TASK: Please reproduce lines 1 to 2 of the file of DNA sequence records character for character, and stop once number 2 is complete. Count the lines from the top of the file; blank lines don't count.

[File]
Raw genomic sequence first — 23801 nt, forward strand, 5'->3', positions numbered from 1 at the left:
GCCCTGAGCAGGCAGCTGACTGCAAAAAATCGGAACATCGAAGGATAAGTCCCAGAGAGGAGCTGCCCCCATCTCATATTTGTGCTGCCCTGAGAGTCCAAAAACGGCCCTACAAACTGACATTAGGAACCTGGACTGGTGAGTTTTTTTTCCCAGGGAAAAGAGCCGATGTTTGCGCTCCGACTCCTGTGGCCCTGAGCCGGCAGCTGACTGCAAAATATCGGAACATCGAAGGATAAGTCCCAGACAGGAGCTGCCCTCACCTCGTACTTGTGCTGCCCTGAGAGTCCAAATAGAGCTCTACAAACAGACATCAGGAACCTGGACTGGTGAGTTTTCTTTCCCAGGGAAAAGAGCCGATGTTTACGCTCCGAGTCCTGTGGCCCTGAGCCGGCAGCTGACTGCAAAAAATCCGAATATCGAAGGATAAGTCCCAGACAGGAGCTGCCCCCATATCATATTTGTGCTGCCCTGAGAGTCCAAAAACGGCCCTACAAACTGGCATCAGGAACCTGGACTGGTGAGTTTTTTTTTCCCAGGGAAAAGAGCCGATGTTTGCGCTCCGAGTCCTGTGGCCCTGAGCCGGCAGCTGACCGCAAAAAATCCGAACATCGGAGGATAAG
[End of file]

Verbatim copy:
Raw genomic sequence first — 23801 nt, forward strand, 5'->3', positions numbered from 1 at the left:
GCCCTGAGCAGGCAGCTGACTGCAAAAAATCGGAACATCGAAGGATAAGTCCCAGAGAGGAGCTGCCCCCATCTCATATTTGTGCTGCCCTGAGAGTCCAAAAACGGCCCTACAAACTGACATTAGGAACCTGGACTGGTGAGTTTTTTTTCCCAGGGAAAAGAGCCGATGTTTGCGCTCCGACTCCTGTGGCCCTGAGCCGGCAGCTGACTGCAAAATATCGGAACATCGAAGGATAAGTCCCAGACAGGAGCTGCCCTCACCTCGTACTTGTGCTGCCCTGAGAGTCCAAATAGAGCTCTACAAACAGACATCAGGAACCTGGACTGGTGAGTTTTCTTTCCCAGGGAAAAGAGCCGATGTTTACGCTCCGAGTCCTGTGGCCCTGAGCCGGCAGCTGACTGCAAAAAATCCGAATATCGAAGGATAAGTCCCAGACAGGAGCTGCCCCCATATCATATTTGTGCTGCCCTGAGAGTCCAAAAACGGCCCTACAAACTGGCATCAGGAACCTGGACTGGTGAGTTTTTTTTTCCCAGGGAAAAGAGCCGATGTTTGCGCTCCGAGTCCTGTGGCCCTGAGCCGGCAGCTGACCGCAAAAAATCCGAACATCGGAGGATAAG